Amidst beeping monitors, I sat holding my mother’s frail hand in mine with tears rolling down my face and an eerie silence within my soul. I was trying to make sense of the last 24 hours.
My mother had migrated to Houston after an early retirement at 55 to spend time with her granddaughter and me. But life had other plans, as she was diagnosed with breast cancer a year into her stay. She had bravely fought through and finished her treatment.
However, our celebration of winning over cancer was short-lived. One month later, she developed a headache that turned out to be metastatic disease. And 24 hours after that, she lay on a hospital bed, non-communicative and happily confused. I had to decide whether to let her go or keep her alive.
Transitioning from the physician to caretaker role and making an end-of-life decision was difficult and complex, leaving me emotionally exhausted.
Our cultural and religious norms deviated from the Western standard. My training as a physician in North America added a different facet that made the job of having to decide for my mother even more daunting.
A common practice in Asian Indian culture is that older parents are cared for by their children and usually let children make decisions regarding their health.
Cancer is perceived as a death sentence in this culture, and it is common that minimal bad news regarding life-threatening illness is given to a parent.
Despite my mother being a highly educated woman, she had entrusted me with most of her health care decision-making.
After my mother’s diagnosis of breast cancer, I waded carefully into the zone of end-of-life decision-making. She was always firm in conveying that she did not want to be on life-altering treatment if the long-term prognosis was bleak.
Death in Indian culture is not viewed as a finality, but a transition of the soul from one life to another. My mother seemed to be at peace with having lived a beautiful life at her age and did not want that scarred with pain and suffering. I knew this, but the physician in me started researching statistics on treatment, survival rates and investigative therapies.
I considered these treatments and started to collaborate with her medical team until my mother’s incoherent speech brought me back to the present and reminded me of her wishes. Her oxygen saturation was dropping, and I knew I had to decide.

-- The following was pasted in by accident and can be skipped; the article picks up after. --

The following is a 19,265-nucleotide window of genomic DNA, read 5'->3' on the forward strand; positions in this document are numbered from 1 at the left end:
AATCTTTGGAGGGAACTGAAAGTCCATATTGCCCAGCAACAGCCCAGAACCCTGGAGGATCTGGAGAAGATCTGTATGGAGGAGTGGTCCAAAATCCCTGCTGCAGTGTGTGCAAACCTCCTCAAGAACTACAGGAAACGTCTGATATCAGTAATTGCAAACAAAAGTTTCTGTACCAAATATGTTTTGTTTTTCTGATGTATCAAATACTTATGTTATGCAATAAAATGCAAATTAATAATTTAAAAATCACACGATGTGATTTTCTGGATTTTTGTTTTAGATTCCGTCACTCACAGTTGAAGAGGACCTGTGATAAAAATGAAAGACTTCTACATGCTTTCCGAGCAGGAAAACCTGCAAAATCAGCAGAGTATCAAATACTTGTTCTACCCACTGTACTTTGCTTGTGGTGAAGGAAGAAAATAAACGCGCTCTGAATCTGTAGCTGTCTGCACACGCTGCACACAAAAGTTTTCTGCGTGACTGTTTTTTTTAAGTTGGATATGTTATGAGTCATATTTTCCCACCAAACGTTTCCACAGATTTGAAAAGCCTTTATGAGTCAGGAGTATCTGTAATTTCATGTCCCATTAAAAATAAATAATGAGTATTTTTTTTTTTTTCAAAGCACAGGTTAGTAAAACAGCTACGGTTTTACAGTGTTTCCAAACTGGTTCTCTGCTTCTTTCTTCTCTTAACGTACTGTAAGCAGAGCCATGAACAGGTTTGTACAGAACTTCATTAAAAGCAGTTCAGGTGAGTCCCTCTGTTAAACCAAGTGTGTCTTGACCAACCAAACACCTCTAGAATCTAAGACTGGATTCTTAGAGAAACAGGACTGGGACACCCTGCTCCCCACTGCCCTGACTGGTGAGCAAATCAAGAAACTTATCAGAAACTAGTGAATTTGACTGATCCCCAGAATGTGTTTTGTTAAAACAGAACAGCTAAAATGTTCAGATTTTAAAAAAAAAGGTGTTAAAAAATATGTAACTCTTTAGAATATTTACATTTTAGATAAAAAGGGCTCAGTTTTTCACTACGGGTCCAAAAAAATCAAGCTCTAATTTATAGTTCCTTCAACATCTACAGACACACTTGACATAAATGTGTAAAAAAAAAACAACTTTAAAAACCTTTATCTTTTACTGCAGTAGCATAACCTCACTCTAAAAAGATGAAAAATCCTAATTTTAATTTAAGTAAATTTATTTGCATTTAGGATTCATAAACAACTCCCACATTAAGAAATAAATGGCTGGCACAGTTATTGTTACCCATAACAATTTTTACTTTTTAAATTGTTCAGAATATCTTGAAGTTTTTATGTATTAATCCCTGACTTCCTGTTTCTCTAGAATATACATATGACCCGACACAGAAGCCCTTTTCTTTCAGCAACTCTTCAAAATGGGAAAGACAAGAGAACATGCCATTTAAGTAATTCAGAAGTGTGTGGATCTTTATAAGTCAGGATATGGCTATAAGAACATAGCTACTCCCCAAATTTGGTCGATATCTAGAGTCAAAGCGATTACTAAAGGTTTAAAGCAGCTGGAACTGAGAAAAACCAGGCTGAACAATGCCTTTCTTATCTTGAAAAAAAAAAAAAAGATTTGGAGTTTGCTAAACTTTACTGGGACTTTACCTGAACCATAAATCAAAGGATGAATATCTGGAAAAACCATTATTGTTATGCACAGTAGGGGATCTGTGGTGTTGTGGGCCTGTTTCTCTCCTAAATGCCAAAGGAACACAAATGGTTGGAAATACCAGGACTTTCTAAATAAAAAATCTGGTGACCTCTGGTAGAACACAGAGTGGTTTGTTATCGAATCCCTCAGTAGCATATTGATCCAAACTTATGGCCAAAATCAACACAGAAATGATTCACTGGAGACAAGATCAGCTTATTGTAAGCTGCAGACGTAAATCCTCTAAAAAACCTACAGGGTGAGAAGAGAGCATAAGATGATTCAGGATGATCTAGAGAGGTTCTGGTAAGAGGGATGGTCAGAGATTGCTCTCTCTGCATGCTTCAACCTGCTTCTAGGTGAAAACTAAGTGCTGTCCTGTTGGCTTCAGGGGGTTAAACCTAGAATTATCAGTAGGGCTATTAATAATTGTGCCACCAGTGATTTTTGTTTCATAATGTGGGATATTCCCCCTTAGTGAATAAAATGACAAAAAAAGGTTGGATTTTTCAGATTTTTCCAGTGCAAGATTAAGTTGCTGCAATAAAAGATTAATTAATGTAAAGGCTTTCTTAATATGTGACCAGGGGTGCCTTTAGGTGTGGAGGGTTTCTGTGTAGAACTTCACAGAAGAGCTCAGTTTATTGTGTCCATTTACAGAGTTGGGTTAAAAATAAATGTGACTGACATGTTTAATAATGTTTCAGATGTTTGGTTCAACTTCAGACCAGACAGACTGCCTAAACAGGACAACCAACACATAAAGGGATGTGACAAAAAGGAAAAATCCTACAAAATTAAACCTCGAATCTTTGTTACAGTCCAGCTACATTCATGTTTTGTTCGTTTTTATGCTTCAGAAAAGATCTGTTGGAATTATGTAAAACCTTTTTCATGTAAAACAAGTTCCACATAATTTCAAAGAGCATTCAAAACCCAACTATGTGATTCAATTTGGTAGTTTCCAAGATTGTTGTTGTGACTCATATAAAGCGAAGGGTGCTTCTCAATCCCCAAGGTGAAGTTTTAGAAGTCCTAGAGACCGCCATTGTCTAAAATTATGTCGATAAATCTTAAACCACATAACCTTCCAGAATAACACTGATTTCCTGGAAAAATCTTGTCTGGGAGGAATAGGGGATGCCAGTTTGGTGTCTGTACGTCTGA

After a lot of deliberation, I let her oncologist know that I wanted palliative care and understanding the prognosis. My mother would have wanted comfort care. It was evident that her doctors were hesitant about this decision and perhaps thought I was giving up too prematurely.
Several of them reached out to me to ask if I would reconsider the decision. This furthered my confusion, but my mother’s voice to let her go with dignity and grace guided my decision to choose comfort care. My mother was transferred to hospice and passed away at home peacefully with her granddaughter and me at her bedside.
This loss was shattering but made me understand how physically and emotionally taxing the role of a caretaker can be. Standing on the other side of the bed in the role of a physician was strikingly different from being the decision-maker for a loved one. This experience made me ponder on the role of cultural competency training for the process of end-of-life care. North America is a multi-ethnic society, and as health care providers, it is imperative to be sensitive to differences related to culture and spiritual values while making tough medical decisions.
The right to patient autonomy, open communication, and decision-making regarding their health is the foundation set forth by the Patient Self-Determination Act for all Americans.
In some instances, this may conflict with certain core cultural values, which leads to health disparities and fractured care. The first step to being a culturally competent physician is to be open to the patient’s feelings and thought process and understand their family background when decisions regarding end-of-life conflict with Western values.
Cultural influences have a huge role in the dying process. Trying to understand the place from where caretakers make decisions may help physicians balance their own feelings with the perception of death by an ethnic group.
Cultural collaboration and collective decision-making can incorporate the spiritual belief system of the patient into the dying process, ensuring a more graceful and dignified closure. As a physician, I am learning that it is as important to do no harm as it is to help prolong life. Our emphasis should be on quality rather than quantity when addressing end-of-life care decisions for our patients.
Deepa Iyengar is a family physician.
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